Tag Archives: Dirty Sexy Money

“Parenthood” was great. Duke-Carolina tonight? Greater. And a despicable lawyer in Texas

So at first I was prepared to like the new NBC show “Parenthood” when I first heard about it. Peter Krause, who was in two of my favorite shows of the decade (“Six Feet Under” and the criminally unloved and cancelled “Dirty Sexy Money.”) was going to be in it. And Lauren Graham, who I loved loved LOVED in “Gilmore Girls.,” was in it too.

But then NBC ran the promos for “Parenthood” about every five seconds  during the Olympics, so often that I wanted to throw something at my TV and scream “Enough already! You’re making me hate the show!”

But I didn’t throw anything at the TV, mainly because it’s a beautiful flat-screen that I love nearly as much as my wife.

So I figured even though NBC annoyed me with the relentless promo, I’d give “Parenthood” a shot this week. It was pretty great.

Yeah, I’ve been sucked in before by shows whose pilots were great but then went downhill, fast. So I’m cautiously optimistic.

But I really liked it. The writing was sharp, the acting was great, the huge cast confused me at times (wait, who’s related to who again?) but I’m sure that’ll sort itself out soon enough. It’s on my automatic DVR list now, and please, NBC, no more promos!

**So, yeah, Duke-Carolina Part II is tonight. Looking forward to this one almost as much as the first game between them this year, won by Duke, in case you forgot. Yeah, I know the Heels have actually won two straight (hey, a winning streak, congrats UNC!) and Duke is coming off a tough loss at Maryland last week, but no matter: This will be a royal beatdown.

Do you realize it’s been FIVE YEARS since the Blue Devils have beaten Carolina in Cameron? That’s disgusting, and must end. I see Nolan Smith blowing by Larry Drew, Kyle Singler raining threes on Will Graves, and Jon Scheyer going out in style on Senior Night.

I want Roy Williams screaming at his own players tonight. I want Coach K waving his arms furiously for more noise. I want Crazy Towel Guy at full strength. I want a tsunami of noise, and I want the Heels leaving with a loss.

Duke by 15 tonight. Please. Enough losing to the powder blues at Cameron.

**Finally, a lovely little story about an absolute prince of a guy. William Ogletree, a Texas attorney, was at an airport in Houston last Dec. 30 when he stopped at the food court for a meal. While there, he left his $800 black leather coat behind, accidentally, and the coat vanished.

Now Ogletree is threatening to sue the airport, the airline, and the food court owners because they (get this) failed to have “collected the coat, kept it in a secure place and held it for a reasonable time” until he was able to reunite with the garment.

Are you FREAKING kidding me, pal? You lose your expensive coat and it’s the restaurant’s fault, or the airline’s fault? How unbelievably pathetic. With all the money you’ll be spending on a lawsuit, here’s an idea:

Save that money and buy another coat!

Just blows my mind that this guy is going to sue someone else because of his mistake.

Come to think of it, do you have any idea how wealthy I’d be if I sued every time I lost a piece of clothing at a store? Baby, I’d be living in a mansion right now!

“Rescue Me” and “Weeds” sign off in style


So for most people who watch TV, the summer is the boring, slow, nothing-on time.

For me, it’s when the best stuff is aired. My two favorite shows left on air (since ABC stupidly killed “Dirty Sexy Money,” and yeah, I’ll get over it eventually) both ended fantastic seasons the last two nights, and since I can’t call every one of you and discuss the season finales of “Rescue Me” and “Weeds,” well, that’s what this blog is for!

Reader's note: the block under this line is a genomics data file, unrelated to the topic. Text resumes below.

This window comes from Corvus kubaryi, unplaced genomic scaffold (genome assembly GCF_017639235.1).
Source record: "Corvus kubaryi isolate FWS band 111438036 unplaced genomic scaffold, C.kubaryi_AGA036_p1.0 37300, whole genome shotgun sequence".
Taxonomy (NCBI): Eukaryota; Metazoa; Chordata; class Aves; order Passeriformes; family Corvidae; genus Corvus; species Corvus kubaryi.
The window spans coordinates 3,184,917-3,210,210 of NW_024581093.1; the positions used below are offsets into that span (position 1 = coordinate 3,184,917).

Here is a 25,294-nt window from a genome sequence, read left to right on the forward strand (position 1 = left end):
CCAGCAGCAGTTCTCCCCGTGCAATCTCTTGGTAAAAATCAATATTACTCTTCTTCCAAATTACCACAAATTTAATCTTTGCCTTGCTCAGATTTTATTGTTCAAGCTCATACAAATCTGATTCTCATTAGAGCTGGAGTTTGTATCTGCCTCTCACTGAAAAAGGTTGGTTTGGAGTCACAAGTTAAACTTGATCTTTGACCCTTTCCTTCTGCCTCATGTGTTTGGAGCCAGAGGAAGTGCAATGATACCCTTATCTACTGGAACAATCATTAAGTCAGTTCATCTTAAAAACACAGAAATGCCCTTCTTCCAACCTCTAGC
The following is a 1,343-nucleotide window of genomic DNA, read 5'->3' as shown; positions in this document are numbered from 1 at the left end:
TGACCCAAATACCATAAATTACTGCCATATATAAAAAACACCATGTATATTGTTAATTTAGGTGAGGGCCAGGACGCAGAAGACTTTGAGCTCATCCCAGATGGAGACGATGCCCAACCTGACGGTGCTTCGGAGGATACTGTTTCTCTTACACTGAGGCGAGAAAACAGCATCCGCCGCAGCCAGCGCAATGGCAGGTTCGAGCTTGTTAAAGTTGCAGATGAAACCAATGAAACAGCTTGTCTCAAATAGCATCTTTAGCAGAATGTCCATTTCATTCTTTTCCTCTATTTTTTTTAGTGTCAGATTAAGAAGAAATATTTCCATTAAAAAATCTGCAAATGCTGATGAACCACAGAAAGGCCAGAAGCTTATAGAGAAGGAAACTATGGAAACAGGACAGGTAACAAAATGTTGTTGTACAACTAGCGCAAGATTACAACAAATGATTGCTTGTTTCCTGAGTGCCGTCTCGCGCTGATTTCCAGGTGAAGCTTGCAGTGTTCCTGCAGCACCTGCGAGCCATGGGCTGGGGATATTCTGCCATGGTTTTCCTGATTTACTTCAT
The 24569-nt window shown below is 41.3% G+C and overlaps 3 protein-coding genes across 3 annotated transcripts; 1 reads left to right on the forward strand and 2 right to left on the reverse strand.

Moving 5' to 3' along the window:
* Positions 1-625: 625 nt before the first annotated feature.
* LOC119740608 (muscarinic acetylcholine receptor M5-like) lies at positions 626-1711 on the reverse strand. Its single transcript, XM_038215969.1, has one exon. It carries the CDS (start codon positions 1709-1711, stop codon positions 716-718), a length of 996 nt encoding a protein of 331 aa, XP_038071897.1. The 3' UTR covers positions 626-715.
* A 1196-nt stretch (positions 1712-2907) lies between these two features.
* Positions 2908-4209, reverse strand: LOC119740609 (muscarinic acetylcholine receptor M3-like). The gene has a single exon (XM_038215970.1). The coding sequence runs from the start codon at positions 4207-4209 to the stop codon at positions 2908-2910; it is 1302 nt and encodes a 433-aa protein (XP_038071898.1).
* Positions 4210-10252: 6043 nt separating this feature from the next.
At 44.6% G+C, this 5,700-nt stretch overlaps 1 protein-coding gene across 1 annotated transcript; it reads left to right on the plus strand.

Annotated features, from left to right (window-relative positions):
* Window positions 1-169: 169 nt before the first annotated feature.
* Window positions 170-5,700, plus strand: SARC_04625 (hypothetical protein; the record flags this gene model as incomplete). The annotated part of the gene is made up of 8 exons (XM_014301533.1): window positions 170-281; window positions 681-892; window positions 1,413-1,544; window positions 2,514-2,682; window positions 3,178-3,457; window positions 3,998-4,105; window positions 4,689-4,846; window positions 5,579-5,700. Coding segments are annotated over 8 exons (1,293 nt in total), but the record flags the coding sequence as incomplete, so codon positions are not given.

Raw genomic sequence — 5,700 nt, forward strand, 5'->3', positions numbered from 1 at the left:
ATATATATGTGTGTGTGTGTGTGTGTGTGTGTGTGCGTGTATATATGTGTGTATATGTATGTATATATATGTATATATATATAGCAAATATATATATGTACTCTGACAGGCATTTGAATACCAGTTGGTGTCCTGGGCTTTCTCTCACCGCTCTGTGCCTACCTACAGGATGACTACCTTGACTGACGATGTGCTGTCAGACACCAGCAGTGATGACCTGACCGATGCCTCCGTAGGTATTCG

Warning: If you’re a fan of the shows and haven’t seen the season finales, you might wanna stop reading here until you’ve seen them. Because I’m gonna be talking about the shocking endings of both. OK, we now resume our regularly scheduled blog.

My first thought: They’re not really going to kill Tommy Gavin, are they?

After so many near-misses, after he survived a hundred building explosions, and Sheila drugging him and setting his house on fire, and all the other times he should’ve been killed, this is how they’re going to kill Tommy? With crazy Uncle Teddy shooting him and then not letting anyone go for help?

It’s delicious to think they might have Denis Leary’s lead character die, and then have him come back and haunt people as some sort of revenge for Jimmy Keefe and Jesus and his son Connor (Tommy’s son, not Jesus’, that sentence sounded weird so I wanted to clarify) haunting him all these years.

But they’re not going to kill Tommy. Leary and co-creator Peter Tolan admitted as much in an interview I just read on TV Guide. They’ll find some way to keep him alive.

Still, pretty freakin’ great ending, to a great final episode of a great “Rescue Me” season. Before I go any further, I must pay homage again to Leary and the writers, for so many classic scenes and lines this year:

My three favorites have to be the “Sean’s penis has turned a different color, and everyone must weigh in,” the brilliantly written and acted scene where Lou completely turns the tables on Candy and steals all of her money and calls the cops on her (and the true beauty of that scene? We were waiting, waiting for Lou to turn on her, and finally get revenge. And just when I’d lost hope it was going to happen? BAM.),

And of course, the scene that had my wife and I laughing so hard we had to stop the DVR for 2 minutes, when Probie, Sean and Damian discuss “Carpe Diem” and Joba Chamberlain and Indians. You have to see it to believe it (and damn it I can’t find it on YouTube.)

Anyway, back to the season finale: I loved that finally someone said out loud why I’ve been wondering: Why are Sheila and Janet fighting so hard over Tommy?

Fantastic line, too by Maura Tierney’s character Kelly, about Sheila: “She’s like Joe Pesci with tits!” Perfect.